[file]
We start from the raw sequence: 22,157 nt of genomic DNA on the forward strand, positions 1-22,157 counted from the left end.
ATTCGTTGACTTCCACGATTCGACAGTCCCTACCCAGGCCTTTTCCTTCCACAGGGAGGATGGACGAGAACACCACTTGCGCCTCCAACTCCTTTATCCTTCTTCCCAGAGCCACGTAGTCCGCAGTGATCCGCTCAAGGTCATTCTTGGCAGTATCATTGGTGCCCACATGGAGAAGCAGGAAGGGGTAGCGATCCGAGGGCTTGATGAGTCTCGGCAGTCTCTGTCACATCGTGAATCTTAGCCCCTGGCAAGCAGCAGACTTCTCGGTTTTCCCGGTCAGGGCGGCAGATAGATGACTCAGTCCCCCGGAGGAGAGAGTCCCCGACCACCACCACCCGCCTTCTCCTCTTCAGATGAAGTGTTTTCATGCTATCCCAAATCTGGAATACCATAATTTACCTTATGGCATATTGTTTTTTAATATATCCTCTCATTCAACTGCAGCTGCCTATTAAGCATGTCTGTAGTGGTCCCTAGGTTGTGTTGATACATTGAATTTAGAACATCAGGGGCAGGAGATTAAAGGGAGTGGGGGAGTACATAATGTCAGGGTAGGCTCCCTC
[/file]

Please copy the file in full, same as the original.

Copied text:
We start from the raw sequence: 22,157 nt of genomic DNA on the forward strand, positions 1-22,157 counted from the left end.
ATTCGTTGACTTCCACGATTCGACAGTCCCTACCCAGGCCTTTTCCTTCCACAGGGAGGATGGACGAGAACACCACTTGCGCCTCCAACTCCTTTATCCTTCTTCCCAGAGCCACGTAGTCCGCAGTGATCCGCTCAAGGTCATTCTTGGCAGTATCATTGGTGCCCACATGGAGAAGCAGGAAGGGGTAGCGATCCGAGGGCTTGATGAGTCTCGGCAGTCTCTGTCACATCGTGAATCTTAGCCCCTGGCAAGCAGCAGACTTCTCGGTTTTCCCGGTCAGGGCGGCAGATAGATGACTCAGTCCCCCGGAGGAGAGAGTCCCCGACCACCACCACCCGCCTTCTCCTCTTCAGATGAAGTGTTTTCATGCTATCCCAAATCTGGAATACCATAATTTACCTTATGGCATATTGTTTTTTAATATATCCTCTCATTCAACTGCAGCTGCCTATTAAGCATGTCTGTAGTGGTCCCTAGGTTGTGTTGATACATTGAATTTAGAACATCAGGGGCAGGAGATTAAAGGGAGTGGGGGAGTACATAATGTCAGGGTAGGCTCCCTC